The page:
Motorola Mobility hosted Wednesday its first major product launch since being acquired by Google in May, unveiling a new family of Droid smartphones running Google's Android OS.
Motorola CEO Dennis Woodside referred to the handset maker during a press event in New York City as "the new Motorola Mobility," emphasizing its close-knit relationship with parent company Google and the fact that it is "the only major OEM to go all in with Android."
"In many ways, Google and Motorola have only just begun," Woodside told the crowd.
Motorola confirmed its commitment to Android by decking out all three of its new Droid smartphones with Android 4.0.4, Ice Cream Sandwich, a version that's easily upgradeable to the latest release, version 4.1 Jelly Bean. What's more, Motorola said all of the Android-based phones it has launched since 2011 will be updated to Jelly Bean by the end of the year.
Google CEO Eric Schmidt said on stage Wednesday that nearly 1.3 million Android activations happen every day, a staggering adoption rate that has propelled the OS to become the most widely used smartphone software in the world.
The first smartphone introduced by Motorola was the new Droid Razr HD, which sports a 4.7-inch HD display that has 78 percent more pixels than the original Droid Razr. The new Droid Razr HD also gets nearly 40 percent greater battery capacity than its predecessor, an enhancement that boosts its average talk time to 16 hours and allows it to surf the Web more than four times faster than Apple's iPhone 4S, Motorola said.
Also announced was the new Droid Razr Maxx, a more souped up-version of the Droid Razr that offers an even longer 21 hours of talk time and a higher memory capacity. And, the last to be unveiled was the Razr M, a smaller 4.3-inch phone that features an edge-to-edge display Motorola says affords users 40 percent more screen real estate than the iPhone.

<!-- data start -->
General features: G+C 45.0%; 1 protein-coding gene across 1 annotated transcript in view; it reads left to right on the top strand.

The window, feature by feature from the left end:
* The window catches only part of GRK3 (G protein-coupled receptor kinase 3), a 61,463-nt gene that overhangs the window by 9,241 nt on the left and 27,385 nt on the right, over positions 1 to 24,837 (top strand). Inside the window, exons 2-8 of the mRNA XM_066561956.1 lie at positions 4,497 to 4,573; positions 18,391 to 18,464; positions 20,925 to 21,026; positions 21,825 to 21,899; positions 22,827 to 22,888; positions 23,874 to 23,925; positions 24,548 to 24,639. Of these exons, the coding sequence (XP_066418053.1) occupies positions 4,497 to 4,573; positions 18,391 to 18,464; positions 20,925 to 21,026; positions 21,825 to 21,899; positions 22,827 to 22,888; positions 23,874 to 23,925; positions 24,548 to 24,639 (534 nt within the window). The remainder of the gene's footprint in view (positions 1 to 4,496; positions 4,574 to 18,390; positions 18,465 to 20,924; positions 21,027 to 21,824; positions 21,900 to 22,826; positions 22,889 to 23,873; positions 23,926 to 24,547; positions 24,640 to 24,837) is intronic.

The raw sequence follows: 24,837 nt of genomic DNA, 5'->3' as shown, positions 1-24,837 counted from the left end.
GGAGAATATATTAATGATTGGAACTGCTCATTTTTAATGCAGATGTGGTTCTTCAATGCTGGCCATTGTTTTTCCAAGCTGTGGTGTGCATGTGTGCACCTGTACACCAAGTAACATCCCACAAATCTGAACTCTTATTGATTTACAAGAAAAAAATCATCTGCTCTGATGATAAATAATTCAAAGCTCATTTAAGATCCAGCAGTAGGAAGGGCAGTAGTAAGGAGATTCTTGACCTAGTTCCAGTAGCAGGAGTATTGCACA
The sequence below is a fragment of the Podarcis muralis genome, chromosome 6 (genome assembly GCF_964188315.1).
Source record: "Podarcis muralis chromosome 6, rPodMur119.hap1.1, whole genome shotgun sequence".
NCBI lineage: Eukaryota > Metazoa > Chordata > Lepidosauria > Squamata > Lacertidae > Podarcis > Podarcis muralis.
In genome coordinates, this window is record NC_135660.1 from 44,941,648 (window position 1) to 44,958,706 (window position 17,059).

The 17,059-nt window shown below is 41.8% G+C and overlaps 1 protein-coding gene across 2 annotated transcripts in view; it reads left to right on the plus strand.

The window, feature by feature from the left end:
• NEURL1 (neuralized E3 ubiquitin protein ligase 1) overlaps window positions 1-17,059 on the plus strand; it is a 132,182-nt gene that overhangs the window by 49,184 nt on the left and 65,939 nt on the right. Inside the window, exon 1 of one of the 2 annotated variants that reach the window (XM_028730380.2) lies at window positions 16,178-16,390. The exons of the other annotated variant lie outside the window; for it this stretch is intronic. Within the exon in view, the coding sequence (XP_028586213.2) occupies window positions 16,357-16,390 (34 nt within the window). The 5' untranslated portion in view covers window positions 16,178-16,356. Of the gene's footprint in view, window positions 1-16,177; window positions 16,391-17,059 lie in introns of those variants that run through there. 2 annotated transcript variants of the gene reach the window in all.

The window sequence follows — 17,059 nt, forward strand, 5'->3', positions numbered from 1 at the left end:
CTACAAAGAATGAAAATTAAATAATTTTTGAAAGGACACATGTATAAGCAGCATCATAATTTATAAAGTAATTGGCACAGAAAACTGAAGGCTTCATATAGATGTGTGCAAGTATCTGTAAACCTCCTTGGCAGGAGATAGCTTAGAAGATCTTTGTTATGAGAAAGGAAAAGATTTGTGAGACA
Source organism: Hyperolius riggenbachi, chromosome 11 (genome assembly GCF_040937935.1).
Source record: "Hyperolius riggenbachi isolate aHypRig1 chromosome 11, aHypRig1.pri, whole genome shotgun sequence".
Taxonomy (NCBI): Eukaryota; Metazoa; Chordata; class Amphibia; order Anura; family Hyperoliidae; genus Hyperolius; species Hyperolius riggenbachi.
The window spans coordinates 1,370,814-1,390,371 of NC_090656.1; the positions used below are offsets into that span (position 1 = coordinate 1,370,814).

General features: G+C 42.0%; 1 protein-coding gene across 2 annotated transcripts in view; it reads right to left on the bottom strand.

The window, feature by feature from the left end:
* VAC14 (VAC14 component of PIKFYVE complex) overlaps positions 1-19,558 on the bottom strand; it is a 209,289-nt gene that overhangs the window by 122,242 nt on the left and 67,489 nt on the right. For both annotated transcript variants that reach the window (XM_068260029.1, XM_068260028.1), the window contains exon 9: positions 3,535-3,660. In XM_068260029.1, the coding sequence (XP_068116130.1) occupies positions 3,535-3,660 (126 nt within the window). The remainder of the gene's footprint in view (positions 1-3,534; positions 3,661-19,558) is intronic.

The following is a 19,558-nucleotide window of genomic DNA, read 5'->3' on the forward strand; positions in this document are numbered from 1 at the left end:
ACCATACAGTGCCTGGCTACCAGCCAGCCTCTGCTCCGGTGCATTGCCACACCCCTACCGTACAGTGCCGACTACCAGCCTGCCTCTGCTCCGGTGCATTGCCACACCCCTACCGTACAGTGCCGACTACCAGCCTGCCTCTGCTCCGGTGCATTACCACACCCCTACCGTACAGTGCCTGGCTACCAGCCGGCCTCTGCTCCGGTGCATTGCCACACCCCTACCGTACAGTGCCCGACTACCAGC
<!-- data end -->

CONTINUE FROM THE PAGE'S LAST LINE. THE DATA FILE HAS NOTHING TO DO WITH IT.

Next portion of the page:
All three phones are exclusive to Verizon and run on its 4G LTE network. They also all come pre-loaded with Google's Chrome Web browser. Pricing details were not disclosed for the two new Droids, which are slated to launch in time for the holiday season, but the new Razr M will hit shelves next week with a $100 price tag.
Google acquired Motorola Mobility in May in a $12.5 billion deal, thrusting itself into the competitive realm of smartphone and tablet hardware. The acquisition has not yet given Motorola enough of a competitive boost to go head-to-head with mobile giant Apple, though many projected it would give the handset maker an upper hand against other Google OEM partners, including Samsung and LG.
Last month, Google announced its plans to lay off nearly 4,000 employees from its Motorola Mobility unit, or about 20 percent of the unit's 20,000 headcount, in an effort to cut down on operational costs.
PUBLISHED SEPT. 5, 2012